Simba has had some serious health issues earlier this year and had to be admitted to the hospital for treatment. He is home now but I am not sure what the prognosis is so please help the guy out by ordering his albums on Bandcamp.Shifty Records 3 July 2020: ‘Live – Simba Morri’ is out now exclusively on Bandcamp at https://simbamorri.bandcamp.com/album/live … all funds raised will go towards the Simba Morri medical assistance fund (first Friday of the month is a good day to purchase it as Bandcamp takes no percentage of sales on that day… Go get it and share, share, share Thank You!
Q. What other Shifty shifty artists didn’t we touch on?
A. Oh, there are a lot, ha, ha, ha, ha.
Q. Roger Lucey?
A. Ja I recorded his After the Thunder concerts way back, but we never did a proper release with Roger, just a single with his alter ego Tighthead Fourie and the Lose Forwards, which is really a hoot!…
Q. The Genuines, how did that recording happen?
A. I was working with Ian Herman from the very early days, probably even before our first Shifty album when I recorded that Roger Lucey concert and Ian was playing drums. He was like nineteen or something, he was living at Crown Mines, maybe at the back of Roger’s place even, and as soon as I heard him play I wanted to use him on every recording that needed a drummer. He probably ended up playing on 50% of the Shifty repertoire. The Genuines must have come along in 1986/87, the rest of the guys were from Cape Town and Ian hooked up with them. As soon as I heard the Genuines I wanted to record them. It was crazy that I didn’t have to fight the rest of the industry off for them, but that’s just how the SA industry was back then. Probably still it. An incredibly technically proficient band with charisma and a helluva vibe. First we recorded the rock album. This was the single from the Genuines album Goema released in 1987…
Even more fantastic album was Mr. Mac and the Genuines, which was the goema album, not the album called Goema, but the album using the goema tradition. I love the very tight sound of that recording. At that stage, I was using a lot of reverb on everything which is really embarrassing for me now, you know? But that album I produced really tight and the energy that comes through is amazing. That’s what you look for as a producer, you know- which is to manifest the immediate energy of people playing together to be heard for eternity. Not always an easy thing. Robby Jansen and Tony Cedras provided the brass. And here is that groundbreaking album in full…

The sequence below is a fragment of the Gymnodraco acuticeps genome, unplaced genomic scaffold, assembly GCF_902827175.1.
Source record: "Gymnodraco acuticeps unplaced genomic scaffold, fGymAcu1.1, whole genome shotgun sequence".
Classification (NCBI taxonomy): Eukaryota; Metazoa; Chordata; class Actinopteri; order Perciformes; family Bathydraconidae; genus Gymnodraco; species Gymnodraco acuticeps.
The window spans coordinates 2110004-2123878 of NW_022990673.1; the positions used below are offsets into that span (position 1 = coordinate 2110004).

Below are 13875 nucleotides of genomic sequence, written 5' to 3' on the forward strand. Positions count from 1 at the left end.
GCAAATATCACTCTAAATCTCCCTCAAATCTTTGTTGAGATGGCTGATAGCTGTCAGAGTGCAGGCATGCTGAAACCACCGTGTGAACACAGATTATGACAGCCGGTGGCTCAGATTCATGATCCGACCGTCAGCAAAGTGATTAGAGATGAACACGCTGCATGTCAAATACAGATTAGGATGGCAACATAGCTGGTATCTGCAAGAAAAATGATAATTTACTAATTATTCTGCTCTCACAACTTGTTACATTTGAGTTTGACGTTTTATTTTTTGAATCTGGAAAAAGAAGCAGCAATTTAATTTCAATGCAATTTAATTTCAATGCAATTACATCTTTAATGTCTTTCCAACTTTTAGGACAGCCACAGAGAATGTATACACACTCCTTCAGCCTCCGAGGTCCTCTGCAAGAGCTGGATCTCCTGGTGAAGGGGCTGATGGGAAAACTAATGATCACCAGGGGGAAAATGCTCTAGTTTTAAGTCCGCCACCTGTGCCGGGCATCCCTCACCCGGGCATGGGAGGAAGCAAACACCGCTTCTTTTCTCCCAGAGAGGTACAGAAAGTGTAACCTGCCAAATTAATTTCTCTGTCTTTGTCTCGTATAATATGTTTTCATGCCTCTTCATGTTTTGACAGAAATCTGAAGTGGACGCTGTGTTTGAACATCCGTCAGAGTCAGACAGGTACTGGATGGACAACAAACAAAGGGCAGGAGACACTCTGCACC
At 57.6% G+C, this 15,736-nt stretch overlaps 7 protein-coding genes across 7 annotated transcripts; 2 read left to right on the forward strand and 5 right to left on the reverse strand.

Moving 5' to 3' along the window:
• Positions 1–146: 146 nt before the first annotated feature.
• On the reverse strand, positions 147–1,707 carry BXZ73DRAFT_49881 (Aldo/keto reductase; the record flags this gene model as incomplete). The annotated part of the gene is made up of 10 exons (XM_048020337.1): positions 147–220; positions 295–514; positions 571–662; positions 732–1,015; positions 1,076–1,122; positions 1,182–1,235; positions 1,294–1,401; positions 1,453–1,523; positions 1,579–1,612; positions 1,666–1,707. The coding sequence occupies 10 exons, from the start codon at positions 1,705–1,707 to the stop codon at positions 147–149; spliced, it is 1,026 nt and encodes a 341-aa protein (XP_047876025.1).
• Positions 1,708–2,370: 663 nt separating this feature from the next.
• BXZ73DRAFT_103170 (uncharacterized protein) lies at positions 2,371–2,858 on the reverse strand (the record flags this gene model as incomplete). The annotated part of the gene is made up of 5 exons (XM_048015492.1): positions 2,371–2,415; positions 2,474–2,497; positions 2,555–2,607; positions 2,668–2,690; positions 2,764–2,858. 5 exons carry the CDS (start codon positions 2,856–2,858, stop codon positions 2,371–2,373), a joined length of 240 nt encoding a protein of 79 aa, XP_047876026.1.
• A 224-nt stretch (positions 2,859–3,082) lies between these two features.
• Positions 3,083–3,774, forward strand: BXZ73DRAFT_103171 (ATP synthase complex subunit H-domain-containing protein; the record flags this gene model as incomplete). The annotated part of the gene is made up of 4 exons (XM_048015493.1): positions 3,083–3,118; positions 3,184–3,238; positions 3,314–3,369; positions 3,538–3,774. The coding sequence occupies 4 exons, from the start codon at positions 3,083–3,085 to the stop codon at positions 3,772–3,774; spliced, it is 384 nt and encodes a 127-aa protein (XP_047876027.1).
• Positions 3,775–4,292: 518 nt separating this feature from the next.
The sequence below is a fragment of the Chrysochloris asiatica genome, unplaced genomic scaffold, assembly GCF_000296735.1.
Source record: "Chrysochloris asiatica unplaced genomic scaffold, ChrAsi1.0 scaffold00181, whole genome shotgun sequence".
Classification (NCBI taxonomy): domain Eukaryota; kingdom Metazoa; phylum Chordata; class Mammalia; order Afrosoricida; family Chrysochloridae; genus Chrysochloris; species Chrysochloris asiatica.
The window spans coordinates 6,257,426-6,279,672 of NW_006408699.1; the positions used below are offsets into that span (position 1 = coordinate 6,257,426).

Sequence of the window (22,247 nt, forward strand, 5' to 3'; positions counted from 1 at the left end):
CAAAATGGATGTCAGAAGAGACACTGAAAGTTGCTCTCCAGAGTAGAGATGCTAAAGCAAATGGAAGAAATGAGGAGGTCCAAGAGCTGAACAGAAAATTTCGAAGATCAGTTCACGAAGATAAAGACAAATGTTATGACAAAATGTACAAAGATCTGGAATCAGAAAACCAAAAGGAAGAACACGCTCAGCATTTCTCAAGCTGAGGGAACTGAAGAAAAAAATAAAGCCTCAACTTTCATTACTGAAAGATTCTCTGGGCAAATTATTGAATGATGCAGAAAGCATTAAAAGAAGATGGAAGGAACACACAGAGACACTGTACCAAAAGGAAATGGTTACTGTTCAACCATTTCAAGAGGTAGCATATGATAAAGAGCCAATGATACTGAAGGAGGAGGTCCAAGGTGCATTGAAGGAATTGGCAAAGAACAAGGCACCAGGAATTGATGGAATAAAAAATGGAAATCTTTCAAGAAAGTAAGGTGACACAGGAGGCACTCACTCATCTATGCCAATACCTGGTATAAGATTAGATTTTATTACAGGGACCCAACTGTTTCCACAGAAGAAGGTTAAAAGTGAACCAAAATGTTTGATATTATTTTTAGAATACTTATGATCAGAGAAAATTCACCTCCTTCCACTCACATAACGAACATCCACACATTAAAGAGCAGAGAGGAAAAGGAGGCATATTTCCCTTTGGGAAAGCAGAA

Q. Tananas was another great Shifty band. Can you tell us about them, please?
A. This is Tananas featuring Ian Herman, the late, great Gito Baloi and the enigmatic Steve Newman… https://tananas.bandcamp.com/album/tananas Ian was living at the studio at that time, that was the second place we occupied at Rand Mine Properties. In the former, we were in a single-story building where we rented rooms from someone called Jackie Quinn who was involved in the ANC. We didn’t know that at the time and she had connections with people in Lesotho. It was after she had moved out of the house she got taken out by the South African military in Lesotho. There was a picture of her lying in the morgue on the front page of the Sunday Times. I could not believe it. The SA press had never published a picture like that before. It was shocking to me, not only because I knew the person, but because of the blatant disrespect that the publishing of the image represented. That was the first house and then there was the mine doctor’s house across the valley that we moved into a few years later. There were only two houses there in this wide open veld near Uncle Charlies. Warrick was also staying at the house. It was just music, that is all it was about and I remember recording the Genuines, both albums there. By the time of the second house, the caravan was no more. Of course, when the caravan was around I did other recordings not yet mentioned, like The Cherry Faced Lurchers Live At Jamesons in 1985. Pulled the caravan outside of Jamesons and ran a cable in and straight on to 2-track. There was no multitrack, no mixing afterward. 2 nights recording, wonderful …
I also took the caravan down to Swaziland in 1985 and recorded a band called Impandzi which was never a Shifty release and then we went to Botswana as well and recorded the Kgwanyape Band. It was like a Tswana-Celtic sound, a beautiful mixture. There were some ex-pats playing in the band, the guitarist was from Germany, Mandolin player from England, a flutist from Australia and the rest of the guys were Tswana.Here is that beautiful album.